Jake Diekman to the Oakland Athletics

26 of 27

    Jake Diekman
    Jake DiekmanEd Zurga/Getty Images

    Date: July 27

    The Trade: Oakland Athletics get LHP Jake Diekman; Kansas City Royals get RHP Ismael Aquino and OF Dairon Blanco

                   

    For the A's

    Once the A's acquired Homer Bailey for their starting rotation on July 16, they turned their attention to a bullpen that hasn't been as overpowering as it was amid last year's 97-win romp.

    Diekman should help. Although the 32-year-old lefty has a 4.75 ERA, he's struck out 63 batters and has allowed only three home runs through 41.2 innings. His sizzling 95.7 mph fastball deserves much of the credit for that.

    Diekman is earning only $2.8 million this year, and neither of the prospects the A's gave up for him were among their best.

    Grade: B+

                     

    For the Royals

    The Royals got a good deal on Diekman in February after he went bust with a 7.53 ERA for the Arizona Diamondbacks down the stretch of 2018. Yet they surely planned to flip him for prospects at some point.

    Now that they've done so, they deserve their due credit for landing Blanco. The A's didn't need the 26-year-old Cuban—who was their No. 26 prospect, according to Baseball America—but he's opened a few eyes with an .811 OPS at Double-A. Further, his blazing speed fits well with the Royals' priorities.

    Aquino, meanwhile, is a 20-year-old with a fastball that touches in the mid-90s. He might be a major league reliever someday.

    Grade: B

Sergio Romo to the Minnesota Twins

27 of 27

    Sergio Romo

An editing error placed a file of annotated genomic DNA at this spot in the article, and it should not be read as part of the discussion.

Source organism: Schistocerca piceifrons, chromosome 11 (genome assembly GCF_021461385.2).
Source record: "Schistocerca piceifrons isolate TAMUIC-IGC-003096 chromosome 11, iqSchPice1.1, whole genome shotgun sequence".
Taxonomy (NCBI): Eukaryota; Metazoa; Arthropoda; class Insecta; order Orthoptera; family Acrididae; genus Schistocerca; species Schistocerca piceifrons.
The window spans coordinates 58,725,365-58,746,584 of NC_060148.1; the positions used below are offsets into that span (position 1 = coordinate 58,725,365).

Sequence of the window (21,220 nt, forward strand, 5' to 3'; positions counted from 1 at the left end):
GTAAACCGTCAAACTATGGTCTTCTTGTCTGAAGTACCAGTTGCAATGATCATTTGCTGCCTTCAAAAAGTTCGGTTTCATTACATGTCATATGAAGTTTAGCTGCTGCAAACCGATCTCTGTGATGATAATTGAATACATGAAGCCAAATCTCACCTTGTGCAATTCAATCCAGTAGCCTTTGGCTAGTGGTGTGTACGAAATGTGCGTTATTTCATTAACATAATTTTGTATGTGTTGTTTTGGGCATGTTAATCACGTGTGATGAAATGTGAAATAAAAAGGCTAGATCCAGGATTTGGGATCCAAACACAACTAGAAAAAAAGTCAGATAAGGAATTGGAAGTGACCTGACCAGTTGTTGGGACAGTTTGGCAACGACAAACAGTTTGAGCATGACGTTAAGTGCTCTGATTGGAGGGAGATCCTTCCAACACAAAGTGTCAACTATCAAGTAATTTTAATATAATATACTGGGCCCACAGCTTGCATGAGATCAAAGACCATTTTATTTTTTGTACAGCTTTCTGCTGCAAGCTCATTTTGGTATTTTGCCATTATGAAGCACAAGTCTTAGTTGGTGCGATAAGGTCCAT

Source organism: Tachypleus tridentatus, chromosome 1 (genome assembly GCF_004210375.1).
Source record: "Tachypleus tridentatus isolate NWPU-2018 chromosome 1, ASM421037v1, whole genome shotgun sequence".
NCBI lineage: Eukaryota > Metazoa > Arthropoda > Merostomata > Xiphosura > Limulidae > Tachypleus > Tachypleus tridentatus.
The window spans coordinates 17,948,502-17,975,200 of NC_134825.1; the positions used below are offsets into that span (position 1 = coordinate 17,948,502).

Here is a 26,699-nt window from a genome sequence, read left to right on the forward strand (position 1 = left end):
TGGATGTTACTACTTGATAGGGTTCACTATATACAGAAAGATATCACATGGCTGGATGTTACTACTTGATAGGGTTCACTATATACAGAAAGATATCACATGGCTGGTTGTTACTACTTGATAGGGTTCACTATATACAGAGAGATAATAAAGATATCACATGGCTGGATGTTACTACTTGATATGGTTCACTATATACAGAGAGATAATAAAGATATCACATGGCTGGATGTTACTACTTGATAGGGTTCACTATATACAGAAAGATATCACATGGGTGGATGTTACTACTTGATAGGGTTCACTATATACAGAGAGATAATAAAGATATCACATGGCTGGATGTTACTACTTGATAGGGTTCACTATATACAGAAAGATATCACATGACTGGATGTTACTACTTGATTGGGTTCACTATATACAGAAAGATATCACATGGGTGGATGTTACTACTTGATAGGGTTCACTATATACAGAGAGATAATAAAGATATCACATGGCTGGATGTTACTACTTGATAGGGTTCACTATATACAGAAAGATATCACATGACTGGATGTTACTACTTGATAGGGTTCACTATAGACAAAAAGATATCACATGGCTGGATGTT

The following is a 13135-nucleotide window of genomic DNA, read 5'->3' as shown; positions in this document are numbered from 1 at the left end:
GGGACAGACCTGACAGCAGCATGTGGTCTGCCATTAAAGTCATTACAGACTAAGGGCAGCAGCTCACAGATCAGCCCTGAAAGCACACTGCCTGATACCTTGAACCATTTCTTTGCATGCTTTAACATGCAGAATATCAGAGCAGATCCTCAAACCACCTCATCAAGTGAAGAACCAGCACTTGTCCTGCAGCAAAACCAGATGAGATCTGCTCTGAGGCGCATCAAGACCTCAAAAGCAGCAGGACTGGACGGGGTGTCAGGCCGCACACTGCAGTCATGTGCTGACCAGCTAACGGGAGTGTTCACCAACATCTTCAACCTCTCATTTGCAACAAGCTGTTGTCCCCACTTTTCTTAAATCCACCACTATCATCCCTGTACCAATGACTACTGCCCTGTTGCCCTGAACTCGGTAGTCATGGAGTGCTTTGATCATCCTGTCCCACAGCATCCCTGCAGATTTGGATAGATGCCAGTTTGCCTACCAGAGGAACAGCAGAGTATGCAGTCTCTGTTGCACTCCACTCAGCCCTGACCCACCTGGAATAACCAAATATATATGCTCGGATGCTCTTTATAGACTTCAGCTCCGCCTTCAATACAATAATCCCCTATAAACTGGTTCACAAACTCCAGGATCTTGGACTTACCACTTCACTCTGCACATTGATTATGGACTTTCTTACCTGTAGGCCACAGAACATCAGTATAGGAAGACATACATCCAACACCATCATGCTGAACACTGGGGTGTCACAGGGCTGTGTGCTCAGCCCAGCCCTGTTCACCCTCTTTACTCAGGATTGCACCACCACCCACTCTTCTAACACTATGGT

Sergio RomoDrew Hallowell/Getty Images

    Date: July 27

    The Trade: Minnesota Twins get RHP Sergio Romo, RHP Chris Vallimont and a player to be named later; Miami Marlins get 1B Lewin Diaz

                 

    For the Twins

    The Twins' overwhelming home run barrage has kept them in first place in the American League Central, yet they've recently had a tough time covering up their pitching staff's soft underbelly.

    This is where Romo, who's making only $2.5 million on a one-year deal, comes in.

    While the 36-year-old isn't the All-Star he once was, he's been good enough to muster a 3.58 ERA this season. In light of his .632 OPS opposite same-side hitters, he profiles best as a right-handed specialist.

    Vallimont, meanwhile, is a 22-year-old who's done well with a 3.16 ERA in the low minors this season. He could be either a back-end starter or a late-inning reliever, which makes him a nice throw-in.

    Grade: B

                         

    For the Marlins

    It might seem like the Twins deserve a better grade for their end of this trade. They can't get one, however, because Diaz is no mere throwaway talent.

    The 22-year-old was Minnesota's No. 10 prospect, per Baseball America. Although he's still a few years away from reaching The Show, he's been teasing his impressive power potential with an .879 OPS and 19 home runs at High-A and Double-A this season.

    According to Cooper and Josh Norris of Baseball America, Diaz is also a "smooth" defender. If he straightens out a merely average hit tool, he'll have star potential.

    Grade: A

                      

    Stats courtesy of Baseball Reference, FanGraphs and Baseball Savant.